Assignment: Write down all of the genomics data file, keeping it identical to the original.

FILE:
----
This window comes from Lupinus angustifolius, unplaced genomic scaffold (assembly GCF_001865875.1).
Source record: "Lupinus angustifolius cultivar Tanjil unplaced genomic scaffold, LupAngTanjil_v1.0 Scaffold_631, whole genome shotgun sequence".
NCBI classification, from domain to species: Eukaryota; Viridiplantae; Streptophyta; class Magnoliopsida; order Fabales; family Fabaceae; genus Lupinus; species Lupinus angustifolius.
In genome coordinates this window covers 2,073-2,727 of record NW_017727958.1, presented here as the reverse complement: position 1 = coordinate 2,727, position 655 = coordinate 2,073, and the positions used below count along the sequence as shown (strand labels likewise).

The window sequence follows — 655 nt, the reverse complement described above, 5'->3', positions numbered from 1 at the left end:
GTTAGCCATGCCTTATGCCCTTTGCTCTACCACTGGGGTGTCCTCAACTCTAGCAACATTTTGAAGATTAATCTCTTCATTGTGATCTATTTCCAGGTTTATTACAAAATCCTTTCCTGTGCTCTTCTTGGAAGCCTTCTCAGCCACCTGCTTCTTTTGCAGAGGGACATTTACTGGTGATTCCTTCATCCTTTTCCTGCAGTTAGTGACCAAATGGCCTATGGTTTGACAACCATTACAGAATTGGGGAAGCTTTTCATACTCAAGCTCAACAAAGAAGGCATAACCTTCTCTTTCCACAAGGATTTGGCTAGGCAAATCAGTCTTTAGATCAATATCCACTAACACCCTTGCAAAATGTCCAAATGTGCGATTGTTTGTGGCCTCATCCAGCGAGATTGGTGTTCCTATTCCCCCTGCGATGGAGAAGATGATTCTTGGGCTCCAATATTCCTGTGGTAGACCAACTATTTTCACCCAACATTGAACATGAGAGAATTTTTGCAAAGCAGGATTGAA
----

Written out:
This window comes from Lupinus angustifolius, unplaced genomic scaffold (assembly GCF_001865875.1).
Source record: "Lupinus angustifolius cultivar Tanjil unplaced genomic scaffold, LupAngTanjil_v1.0 Scaffold_631, whole genome shotgun sequence".
NCBI classification, from domain to species: Eukaryota; Viridiplantae; Streptophyta; class Magnoliopsida; order Fabales; family Fabaceae; genus Lupinus; species Lupinus angustifolius.
In genome coordinates this window covers 2,073-2,727 of record NW_017727958.1, presented here as the reverse complement: position 1 = coordinate 2,727, position 655 = coordinate 2,073, and the positions used below count along the sequence as shown (strand labels likewise).

The window sequence follows — 655 nt, the reverse complement described above, 5'->3', positions numbered from 1 at the left end:
GTTAGCCATGCCTTATGCCCTTTGCTCTACCACTGGGGTGTCCTCAACTCTAGCAACATTTTGAAGATTAATCTCTTCATTGTGATCTATTTCCAGGTTTATTACAAAATCCTTTCCTGTGCTCTTCTTGGAAGCCTTCTCAGCCACCTGCTTCTTTTGCAGAGGGACATTTACTGGTGATTCCTTCATCCTTTTCCTGCAGTTAGTGACCAAATGGCCTATGGTTTGACAACCATTACAGAATTGGGGAAGCTTTTCATACTCAAGCTCAACAAAGAAGGCATAACCTTCTCTTTCCACAAGGATTTGGCTAGGCAAATCAGTCTTTAGATCAATATCCACTAACACCCTTGCAAAATGTCCAAATGTGCGATTGTTTGTGGCCTCATCCAGCGAGATTGGTGTTCCTATTCCCCCTGCGATGGAGAAGATGATTCTTGGGCTCCAATATTCCTGTGGTAGACCAACTATTTTCACCCAACATTGAACATGAGAGAATTTTTGCAAAGCAGGATTGAA